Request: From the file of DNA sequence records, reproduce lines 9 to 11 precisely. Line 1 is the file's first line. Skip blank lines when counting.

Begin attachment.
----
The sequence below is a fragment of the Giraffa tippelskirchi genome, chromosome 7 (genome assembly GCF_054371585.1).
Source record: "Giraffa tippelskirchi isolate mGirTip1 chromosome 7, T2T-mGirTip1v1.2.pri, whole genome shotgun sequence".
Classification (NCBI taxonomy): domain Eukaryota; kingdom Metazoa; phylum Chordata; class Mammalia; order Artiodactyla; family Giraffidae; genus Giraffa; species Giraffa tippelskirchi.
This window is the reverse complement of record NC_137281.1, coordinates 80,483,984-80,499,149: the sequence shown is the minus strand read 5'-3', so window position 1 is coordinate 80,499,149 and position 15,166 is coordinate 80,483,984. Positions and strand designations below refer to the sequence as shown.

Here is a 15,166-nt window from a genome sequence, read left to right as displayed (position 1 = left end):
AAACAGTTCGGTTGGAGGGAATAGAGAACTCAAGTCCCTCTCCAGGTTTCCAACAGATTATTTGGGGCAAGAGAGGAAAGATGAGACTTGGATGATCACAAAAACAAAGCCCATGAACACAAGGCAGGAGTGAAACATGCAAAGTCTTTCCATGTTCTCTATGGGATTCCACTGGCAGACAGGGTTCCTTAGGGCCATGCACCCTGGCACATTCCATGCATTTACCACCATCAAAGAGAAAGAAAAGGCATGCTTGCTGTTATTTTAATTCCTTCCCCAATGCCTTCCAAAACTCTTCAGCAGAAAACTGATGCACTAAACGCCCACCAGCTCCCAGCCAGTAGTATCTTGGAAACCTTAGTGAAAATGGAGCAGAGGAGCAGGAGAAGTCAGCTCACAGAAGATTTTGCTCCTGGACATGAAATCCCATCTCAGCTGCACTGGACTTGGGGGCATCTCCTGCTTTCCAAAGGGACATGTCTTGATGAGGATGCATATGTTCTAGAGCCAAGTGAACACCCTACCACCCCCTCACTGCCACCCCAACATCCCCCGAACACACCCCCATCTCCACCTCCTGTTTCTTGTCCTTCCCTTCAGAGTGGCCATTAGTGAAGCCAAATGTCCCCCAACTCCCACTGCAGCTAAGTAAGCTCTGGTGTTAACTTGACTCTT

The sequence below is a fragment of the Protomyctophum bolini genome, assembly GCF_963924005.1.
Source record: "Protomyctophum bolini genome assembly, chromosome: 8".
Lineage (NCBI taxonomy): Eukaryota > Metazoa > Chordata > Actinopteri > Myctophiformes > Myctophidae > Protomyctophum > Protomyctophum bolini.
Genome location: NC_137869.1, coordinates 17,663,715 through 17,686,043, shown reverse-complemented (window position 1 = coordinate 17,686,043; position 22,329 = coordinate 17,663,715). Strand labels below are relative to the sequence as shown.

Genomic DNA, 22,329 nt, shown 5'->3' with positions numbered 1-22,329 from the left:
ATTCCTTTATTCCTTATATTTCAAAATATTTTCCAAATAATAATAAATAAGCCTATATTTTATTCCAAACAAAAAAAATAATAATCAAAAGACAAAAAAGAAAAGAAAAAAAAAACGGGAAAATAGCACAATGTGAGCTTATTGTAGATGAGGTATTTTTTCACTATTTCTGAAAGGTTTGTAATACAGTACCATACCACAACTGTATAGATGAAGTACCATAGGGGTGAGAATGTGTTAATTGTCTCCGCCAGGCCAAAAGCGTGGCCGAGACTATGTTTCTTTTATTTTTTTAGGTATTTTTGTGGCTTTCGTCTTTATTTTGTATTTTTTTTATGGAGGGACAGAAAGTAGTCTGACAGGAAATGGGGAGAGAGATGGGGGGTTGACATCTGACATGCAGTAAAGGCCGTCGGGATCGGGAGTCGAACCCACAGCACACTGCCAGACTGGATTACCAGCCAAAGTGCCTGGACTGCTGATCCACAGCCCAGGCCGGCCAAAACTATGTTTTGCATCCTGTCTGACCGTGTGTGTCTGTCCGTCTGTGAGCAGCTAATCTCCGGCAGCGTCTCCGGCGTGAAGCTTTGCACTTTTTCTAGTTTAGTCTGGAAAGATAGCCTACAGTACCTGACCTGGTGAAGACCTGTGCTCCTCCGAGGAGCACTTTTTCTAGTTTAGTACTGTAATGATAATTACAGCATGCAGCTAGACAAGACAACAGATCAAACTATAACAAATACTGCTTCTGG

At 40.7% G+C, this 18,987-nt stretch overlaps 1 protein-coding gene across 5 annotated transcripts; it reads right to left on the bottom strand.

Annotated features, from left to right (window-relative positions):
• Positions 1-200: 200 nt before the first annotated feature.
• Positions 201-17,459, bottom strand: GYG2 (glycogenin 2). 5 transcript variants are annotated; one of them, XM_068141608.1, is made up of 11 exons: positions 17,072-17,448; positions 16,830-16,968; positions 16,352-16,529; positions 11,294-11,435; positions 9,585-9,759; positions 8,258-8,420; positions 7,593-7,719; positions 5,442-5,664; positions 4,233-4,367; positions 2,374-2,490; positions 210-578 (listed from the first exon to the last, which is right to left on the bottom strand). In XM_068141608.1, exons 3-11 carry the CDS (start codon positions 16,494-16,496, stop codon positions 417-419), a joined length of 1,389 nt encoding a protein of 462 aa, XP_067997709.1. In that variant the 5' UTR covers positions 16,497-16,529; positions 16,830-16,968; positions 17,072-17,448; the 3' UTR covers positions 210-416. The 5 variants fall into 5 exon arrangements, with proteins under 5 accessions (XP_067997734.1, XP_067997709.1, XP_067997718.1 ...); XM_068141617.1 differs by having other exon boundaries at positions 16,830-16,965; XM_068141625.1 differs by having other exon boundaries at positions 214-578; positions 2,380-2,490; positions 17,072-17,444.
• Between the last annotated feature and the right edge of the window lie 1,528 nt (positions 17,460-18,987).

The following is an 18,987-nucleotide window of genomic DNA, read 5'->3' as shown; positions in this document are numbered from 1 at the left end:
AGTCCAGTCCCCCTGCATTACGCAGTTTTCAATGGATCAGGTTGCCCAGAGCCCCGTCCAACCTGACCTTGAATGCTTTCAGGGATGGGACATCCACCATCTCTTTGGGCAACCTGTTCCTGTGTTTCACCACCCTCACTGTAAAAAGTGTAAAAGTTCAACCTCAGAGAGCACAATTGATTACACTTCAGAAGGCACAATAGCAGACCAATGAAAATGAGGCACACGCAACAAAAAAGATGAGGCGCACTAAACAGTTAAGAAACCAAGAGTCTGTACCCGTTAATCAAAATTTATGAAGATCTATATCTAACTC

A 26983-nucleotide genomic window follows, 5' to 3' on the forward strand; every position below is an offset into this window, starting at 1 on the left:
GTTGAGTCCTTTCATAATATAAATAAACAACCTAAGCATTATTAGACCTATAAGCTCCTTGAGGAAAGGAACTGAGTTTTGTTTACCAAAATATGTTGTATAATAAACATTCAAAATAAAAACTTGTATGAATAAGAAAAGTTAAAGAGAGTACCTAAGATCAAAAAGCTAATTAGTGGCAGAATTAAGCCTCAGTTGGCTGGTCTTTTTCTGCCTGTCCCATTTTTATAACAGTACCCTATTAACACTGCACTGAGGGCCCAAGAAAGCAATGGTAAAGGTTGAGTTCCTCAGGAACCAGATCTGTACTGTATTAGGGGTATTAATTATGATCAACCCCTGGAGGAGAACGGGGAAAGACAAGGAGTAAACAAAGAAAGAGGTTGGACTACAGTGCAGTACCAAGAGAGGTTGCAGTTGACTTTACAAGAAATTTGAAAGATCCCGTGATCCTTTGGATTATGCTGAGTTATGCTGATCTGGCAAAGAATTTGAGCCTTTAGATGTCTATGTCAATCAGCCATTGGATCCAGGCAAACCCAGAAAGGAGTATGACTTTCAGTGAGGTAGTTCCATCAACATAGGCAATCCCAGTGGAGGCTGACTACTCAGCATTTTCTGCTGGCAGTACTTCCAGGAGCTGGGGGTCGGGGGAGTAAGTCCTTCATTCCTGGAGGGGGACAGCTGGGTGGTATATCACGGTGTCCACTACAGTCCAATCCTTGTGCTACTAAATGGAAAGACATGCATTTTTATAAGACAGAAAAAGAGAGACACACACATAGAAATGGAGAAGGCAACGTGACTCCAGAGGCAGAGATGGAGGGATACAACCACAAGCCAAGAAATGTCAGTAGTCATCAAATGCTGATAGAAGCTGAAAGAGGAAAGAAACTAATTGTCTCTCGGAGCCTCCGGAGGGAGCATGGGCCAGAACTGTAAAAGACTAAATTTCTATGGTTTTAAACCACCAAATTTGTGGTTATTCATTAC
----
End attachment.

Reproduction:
Lineage (NCBI taxonomy): Eukaryota > Metazoa > Chordata > Actinopteri > Myctophiformes > Myctophidae > Protomyctophum > Protomyctophum bolini.
Genome location: NC_137869.1, coordinates 17,663,715 through 17,686,043, shown reverse-complemented (window position 1 = coordinate 17,686,043; position 22,329 = coordinate 17,663,715). Strand labels below are relative to the sequence as shown.

Genomic DNA, 22,329 nt, shown 5'->3' with positions numbered 1-22,329 from the left: